The world of VR just gone more interesting with the announcement of Half-Life: Alyx—the first proper full length Half-Life game in a decade! As such we’ve been scouring the internet for the best VR headset Cyber Monday 2019 deals, trying to find a set capable of playing Valve’s latest opus.
VR deals area already emerging ahead of the Cyber Monday sales. HTC’s sale has begun with $300 off the Vive Pro Starter Kit and $100 off its newest headset, the Vive Cosmos. The Oculus Rift S is also discounted $50 until December 2.
Where to find Cyber Monday deals
Amazon – All the things
Walmart – Games, Movies, Budget Laptops
Best Buy – PCs, Laptops, and Accessories
Target – Games, Accessories, and Laptops
Staples – Gaming Chairs
Razer – Laptops and Gaming Accessories
Newegg – Components and Hardware
Microsoft – PCs, Laptops, and Games
Dell – Alienware PCs and Laptops
NZXT – 10% off all builds
As much as we’d love the Valve Index to come down in price, it’s an unlikely prospect—it would be cruel to knock money off the best VR headset days after many will have bought the kit at full price to play Half-Life: Alyx. Luckily you don’t need a Valve headset to play Half-Life. You can pick up a good Oculus headset and still get a great experience.
Valve’s full-room VR isn’t suitable for everyone. It’s expensive, and requires a lot of space. Fortunately there are great competitors like Oculus. They may not deliver the same performance as an Index, but they’re great sit-down VR headsets that perform very well. We’re not quite in Tron territory yet, but VR headsets are getting better year after year. Hopefully more killer games like Half-Life: Alyx will follow, turning VR from a niche hobbyist pursuit into must-have technology.
Scroll down for a quick breakdown of what to expect from each headset.
Black Friday VR headset deals
Vive Cosmos | $599 (Save $100)
We haven’t reviewed the Vive Cosmos yet, and it’s still pricier than the Oculus Quest or Rift S, even with the discount. But inside-out tracking means no base stations to worry about and it’s got a 2880×1700 pixel screen (1440×1700 pixels per eye). View Deal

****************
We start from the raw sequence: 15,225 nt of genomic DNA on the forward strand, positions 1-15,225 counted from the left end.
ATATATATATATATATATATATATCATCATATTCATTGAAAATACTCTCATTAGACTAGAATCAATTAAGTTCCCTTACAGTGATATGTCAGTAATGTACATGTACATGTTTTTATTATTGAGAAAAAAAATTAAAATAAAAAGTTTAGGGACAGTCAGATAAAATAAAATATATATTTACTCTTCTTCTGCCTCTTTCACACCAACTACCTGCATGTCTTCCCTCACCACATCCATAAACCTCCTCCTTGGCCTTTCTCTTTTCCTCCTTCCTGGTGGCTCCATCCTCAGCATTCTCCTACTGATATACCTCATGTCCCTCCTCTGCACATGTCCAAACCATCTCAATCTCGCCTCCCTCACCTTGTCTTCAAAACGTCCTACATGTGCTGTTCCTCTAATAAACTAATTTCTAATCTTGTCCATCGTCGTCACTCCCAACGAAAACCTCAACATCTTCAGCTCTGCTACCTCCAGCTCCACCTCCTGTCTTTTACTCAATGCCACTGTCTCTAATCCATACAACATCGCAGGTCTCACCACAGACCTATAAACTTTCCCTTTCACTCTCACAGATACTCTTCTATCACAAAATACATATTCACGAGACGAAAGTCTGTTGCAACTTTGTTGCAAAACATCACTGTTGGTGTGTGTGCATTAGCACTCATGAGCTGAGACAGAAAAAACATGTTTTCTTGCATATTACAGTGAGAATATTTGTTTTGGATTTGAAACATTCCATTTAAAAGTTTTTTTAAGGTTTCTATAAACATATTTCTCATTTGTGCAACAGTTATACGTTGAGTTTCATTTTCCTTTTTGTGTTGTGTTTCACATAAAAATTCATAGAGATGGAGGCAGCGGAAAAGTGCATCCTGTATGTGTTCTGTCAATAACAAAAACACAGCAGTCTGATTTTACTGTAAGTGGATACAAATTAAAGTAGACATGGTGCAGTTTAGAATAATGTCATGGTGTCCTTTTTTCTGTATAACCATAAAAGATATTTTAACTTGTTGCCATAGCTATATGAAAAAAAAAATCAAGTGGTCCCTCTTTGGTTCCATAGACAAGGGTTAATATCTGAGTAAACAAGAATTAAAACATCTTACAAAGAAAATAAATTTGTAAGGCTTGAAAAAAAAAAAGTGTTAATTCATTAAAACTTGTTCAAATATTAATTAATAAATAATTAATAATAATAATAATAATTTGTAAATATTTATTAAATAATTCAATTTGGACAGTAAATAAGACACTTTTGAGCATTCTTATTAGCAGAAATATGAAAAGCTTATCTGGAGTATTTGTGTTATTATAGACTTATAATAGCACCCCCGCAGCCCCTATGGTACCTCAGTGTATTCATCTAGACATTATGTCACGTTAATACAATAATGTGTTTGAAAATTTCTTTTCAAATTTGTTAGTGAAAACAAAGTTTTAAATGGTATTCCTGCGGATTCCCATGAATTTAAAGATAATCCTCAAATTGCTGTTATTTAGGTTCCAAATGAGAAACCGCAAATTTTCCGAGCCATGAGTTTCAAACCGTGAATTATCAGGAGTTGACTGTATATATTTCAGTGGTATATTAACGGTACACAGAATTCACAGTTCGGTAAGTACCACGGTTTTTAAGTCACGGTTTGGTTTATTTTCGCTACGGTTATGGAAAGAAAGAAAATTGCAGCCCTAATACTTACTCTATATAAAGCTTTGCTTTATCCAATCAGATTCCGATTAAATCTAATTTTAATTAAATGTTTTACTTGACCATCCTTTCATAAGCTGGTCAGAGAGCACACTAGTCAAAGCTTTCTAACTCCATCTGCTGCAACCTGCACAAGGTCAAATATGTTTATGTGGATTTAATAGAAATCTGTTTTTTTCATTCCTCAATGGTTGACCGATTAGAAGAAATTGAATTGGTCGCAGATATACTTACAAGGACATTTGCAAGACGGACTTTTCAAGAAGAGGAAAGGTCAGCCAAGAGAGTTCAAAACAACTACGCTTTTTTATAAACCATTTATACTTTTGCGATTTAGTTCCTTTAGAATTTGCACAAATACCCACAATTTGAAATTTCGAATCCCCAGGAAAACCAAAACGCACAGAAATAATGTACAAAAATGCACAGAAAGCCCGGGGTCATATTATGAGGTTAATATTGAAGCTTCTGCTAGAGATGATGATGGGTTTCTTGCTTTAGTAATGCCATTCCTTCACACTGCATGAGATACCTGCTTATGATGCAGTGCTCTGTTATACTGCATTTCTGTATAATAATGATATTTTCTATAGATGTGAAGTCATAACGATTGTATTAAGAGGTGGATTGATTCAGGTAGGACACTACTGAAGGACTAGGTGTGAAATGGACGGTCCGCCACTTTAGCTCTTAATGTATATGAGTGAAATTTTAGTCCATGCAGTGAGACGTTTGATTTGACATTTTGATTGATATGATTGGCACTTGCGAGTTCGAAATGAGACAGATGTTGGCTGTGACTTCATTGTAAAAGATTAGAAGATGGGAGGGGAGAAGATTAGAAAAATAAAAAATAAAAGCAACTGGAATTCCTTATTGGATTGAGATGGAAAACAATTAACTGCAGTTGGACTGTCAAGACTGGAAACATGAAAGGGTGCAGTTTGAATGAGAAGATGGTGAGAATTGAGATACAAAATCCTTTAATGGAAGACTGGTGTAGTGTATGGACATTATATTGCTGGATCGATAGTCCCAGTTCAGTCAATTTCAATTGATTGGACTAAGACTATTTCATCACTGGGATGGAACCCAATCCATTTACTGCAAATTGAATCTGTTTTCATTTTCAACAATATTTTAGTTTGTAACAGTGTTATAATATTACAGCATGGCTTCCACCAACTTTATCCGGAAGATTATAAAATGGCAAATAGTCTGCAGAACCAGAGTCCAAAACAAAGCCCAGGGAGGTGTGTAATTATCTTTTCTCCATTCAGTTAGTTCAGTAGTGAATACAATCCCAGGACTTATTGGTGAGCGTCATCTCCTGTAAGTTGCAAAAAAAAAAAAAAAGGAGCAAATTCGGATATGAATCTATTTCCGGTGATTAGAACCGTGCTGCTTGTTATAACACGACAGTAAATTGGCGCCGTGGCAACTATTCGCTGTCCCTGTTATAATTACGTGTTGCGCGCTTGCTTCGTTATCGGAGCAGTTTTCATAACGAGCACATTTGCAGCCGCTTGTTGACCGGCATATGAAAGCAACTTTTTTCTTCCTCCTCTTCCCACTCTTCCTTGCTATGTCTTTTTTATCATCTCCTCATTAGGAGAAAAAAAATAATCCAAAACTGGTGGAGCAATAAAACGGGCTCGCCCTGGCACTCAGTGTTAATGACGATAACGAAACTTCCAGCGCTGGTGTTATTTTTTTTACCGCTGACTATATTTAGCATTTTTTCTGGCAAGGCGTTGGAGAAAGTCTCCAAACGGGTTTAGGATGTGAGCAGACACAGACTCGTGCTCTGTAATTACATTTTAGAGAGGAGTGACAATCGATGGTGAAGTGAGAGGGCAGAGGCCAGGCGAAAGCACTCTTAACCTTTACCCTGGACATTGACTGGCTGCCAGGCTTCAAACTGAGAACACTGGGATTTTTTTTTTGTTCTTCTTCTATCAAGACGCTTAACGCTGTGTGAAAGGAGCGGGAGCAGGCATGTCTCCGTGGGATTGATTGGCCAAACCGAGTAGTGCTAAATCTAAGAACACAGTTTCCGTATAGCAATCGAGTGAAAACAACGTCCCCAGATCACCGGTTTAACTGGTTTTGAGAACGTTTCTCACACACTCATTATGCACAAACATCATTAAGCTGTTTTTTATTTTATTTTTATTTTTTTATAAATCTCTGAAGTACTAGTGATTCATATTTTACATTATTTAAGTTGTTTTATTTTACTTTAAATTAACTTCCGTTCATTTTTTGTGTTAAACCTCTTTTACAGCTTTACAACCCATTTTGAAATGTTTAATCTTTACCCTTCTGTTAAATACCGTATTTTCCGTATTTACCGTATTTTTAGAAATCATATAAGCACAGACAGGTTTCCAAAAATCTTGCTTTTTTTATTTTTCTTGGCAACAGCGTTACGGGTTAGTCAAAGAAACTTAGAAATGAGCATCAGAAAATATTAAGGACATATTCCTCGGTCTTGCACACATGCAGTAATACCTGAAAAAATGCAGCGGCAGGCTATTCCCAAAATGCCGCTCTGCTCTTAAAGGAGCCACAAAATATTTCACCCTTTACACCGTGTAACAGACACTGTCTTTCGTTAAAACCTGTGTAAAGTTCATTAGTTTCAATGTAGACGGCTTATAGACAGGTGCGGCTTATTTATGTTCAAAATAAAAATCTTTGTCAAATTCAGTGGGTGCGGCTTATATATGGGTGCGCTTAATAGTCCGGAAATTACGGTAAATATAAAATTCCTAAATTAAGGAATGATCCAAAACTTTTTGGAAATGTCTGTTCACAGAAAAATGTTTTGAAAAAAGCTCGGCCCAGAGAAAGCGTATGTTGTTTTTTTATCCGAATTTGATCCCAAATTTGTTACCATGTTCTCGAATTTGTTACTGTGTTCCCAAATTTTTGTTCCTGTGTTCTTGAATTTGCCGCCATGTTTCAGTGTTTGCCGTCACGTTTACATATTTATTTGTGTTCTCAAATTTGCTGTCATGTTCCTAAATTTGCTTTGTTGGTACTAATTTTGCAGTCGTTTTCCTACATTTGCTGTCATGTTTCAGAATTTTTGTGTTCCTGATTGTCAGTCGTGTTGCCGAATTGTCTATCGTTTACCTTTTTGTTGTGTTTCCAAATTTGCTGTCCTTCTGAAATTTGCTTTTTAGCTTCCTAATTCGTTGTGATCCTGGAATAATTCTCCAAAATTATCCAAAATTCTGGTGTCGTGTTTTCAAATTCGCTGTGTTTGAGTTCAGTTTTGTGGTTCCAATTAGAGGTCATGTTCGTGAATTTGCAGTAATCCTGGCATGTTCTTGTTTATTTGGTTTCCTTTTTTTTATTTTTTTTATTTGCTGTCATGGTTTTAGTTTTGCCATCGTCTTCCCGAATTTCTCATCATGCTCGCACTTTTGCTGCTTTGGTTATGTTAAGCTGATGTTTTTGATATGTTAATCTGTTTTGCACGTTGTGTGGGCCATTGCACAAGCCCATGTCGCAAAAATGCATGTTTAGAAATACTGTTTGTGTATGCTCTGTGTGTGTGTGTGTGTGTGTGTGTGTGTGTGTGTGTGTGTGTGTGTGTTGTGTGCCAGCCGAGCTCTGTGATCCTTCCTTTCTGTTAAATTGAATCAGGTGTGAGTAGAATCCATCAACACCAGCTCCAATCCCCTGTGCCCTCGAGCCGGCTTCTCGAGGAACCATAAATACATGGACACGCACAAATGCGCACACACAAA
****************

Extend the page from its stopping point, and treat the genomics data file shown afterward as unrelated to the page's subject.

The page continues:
We’re collecting all the best deals from across the web for PC gaming, from the latest graphics cards to the most comfortable gaming chairs, and everything in-between. Stay tuned to PC Gamer all through Black Friday and Cyber Monday for up to the minute savings.
Cyber Monday gaming laptops | Cyber Monday SSD deals | Cyber Monday gaming chairs | Cyber Monday monitor deals | Cyber Monday TV deals | Cyber Monday graphics cards
How to choose a VR headset
I can use a modern VR headset for an hour or more before it becomes at all uncomfortable, though I haven’t been prone to motion sickness since the banana pancakes road trip incident of 1993. Your mileage may vary, so it’s a good idea to try out a headset at a friend’s house or demo station before buying, if you can.
Outside of your sensitivity to motion sickness, the primary concerns when buying a VR headset are cost, convenience (wired or wireless?), comfort, and technical specs like screen resolution and field-of-view. You should also make sure your PC is powerful enough to run VR games at high framerates. To start with, I’d recommend an Nvidia GTX 1060 graphics card or higher. If you want the best experience on high-end VR hardware, an even more powerful card will be important.
As a brief primer, resolution (how many pixels each eye sees) and refresh rate (how many images per second the screens can display) are the numbers that get the most attention, as they affect the quality of the image and how quickly it refreshes as you look around. Higher refresh rates should mean less of a disconnect between you and the world you’re inhabiting.
It would be a mistake, however, to make blanket statements based on those numbers alone. The Oculus headsets can’t match the refresh rate of the Valve Index, but that doesn’t mean they offer a piss poor experience. In fact, when considering comfort, price, and convenience, the Oculus Quest is currently our favorite headset despite its lower specs. Many factors, including optics design, tracking latency, and display technology, factor into how a headset feels to use.